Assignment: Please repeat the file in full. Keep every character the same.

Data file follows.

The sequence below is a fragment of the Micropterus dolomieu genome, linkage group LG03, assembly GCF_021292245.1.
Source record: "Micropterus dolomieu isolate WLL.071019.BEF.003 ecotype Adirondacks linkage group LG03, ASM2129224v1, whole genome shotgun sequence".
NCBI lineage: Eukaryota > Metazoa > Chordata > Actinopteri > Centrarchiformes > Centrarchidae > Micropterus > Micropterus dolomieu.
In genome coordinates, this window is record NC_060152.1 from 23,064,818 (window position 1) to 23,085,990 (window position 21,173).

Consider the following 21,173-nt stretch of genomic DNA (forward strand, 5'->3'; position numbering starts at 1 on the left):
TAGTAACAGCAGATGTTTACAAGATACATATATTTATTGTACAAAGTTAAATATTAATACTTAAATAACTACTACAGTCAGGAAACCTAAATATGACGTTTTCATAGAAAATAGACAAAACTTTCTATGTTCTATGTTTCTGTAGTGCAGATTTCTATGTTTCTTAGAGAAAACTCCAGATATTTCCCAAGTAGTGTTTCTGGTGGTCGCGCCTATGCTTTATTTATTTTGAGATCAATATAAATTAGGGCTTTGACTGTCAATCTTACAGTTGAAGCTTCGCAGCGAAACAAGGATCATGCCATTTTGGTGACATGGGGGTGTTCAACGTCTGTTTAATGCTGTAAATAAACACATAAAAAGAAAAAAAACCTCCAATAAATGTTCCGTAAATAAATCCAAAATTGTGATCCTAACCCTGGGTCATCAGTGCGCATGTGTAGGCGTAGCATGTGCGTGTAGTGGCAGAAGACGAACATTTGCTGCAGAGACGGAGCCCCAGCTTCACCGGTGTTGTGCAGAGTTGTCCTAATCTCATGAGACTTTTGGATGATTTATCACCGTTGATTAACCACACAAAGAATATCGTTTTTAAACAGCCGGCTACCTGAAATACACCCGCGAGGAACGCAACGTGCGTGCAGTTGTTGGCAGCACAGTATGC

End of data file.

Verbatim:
The sequence below is a fragment of the Micropterus dolomieu genome, linkage group LG03, assembly GCF_021292245.1.
Source record: "Micropterus dolomieu isolate WLL.071019.BEF.003 ecotype Adirondacks linkage group LG03, ASM2129224v1, whole genome shotgun sequence".
NCBI lineage: Eukaryota > Metazoa > Chordata > Actinopteri > Centrarchiformes > Centrarchidae > Micropterus > Micropterus dolomieu.
In genome coordinates, this window is record NC_060152.1 from 23,064,818 (window position 1) to 23,085,990 (window position 21,173).

Consider the following 21,173-nt stretch of genomic DNA (forward strand, 5'->3'; position numbering starts at 1 on the left):
TAGTAACAGCAGATGTTTACAAGATACATATATTTATTGTACAAAGTTAAATATTAATACTTAAATAACTACTACAGTCAGGAAACCTAAATATGACGTTTTCATAGAAAATAGACAAAACTTTCTATGTTCTATGTTTCTGTAGTGCAGATTTCTATGTTTCTTAGAGAAAACTCCAGATATTTCCCAAGTAGTGTTTCTGGTGGTCGCGCCTATGCTTTATTTATTTTGAGATCAATATAAATTAGGGCTTTGACTGTCAATCTTACAGTTGAAGCTTCGCAGCGAAACAAGGATCATGCCATTTTGGTGACATGGGGGTGTTCAACGTCTGTTTAATGCTGTAAATAAACACATAAAAAGAAAAAAAACCTCCAATAAATGTTCCGTAAATAAATCCAAAATTGTGATCCTAACCCTGGGTCATCAGTGCGCATGTGTAGGCGTAGCATGTGCGTGTAGTGGCAGAAGACGAACATTTGCTGCAGAGACGGAGCCCCAGCTTCACCGGTGTTGTGCAGAGTTGTCCTAATCTCATGAGACTTTTGGATGATTTATCACCGTTGATTAACCACACAAAGAATATCGTTTTTAAACAGCCGGCTACCTGAAATACACCCGCGAGGAACGCAACGTGCGTGCAGTTGTTGGCAGCACAGTATGC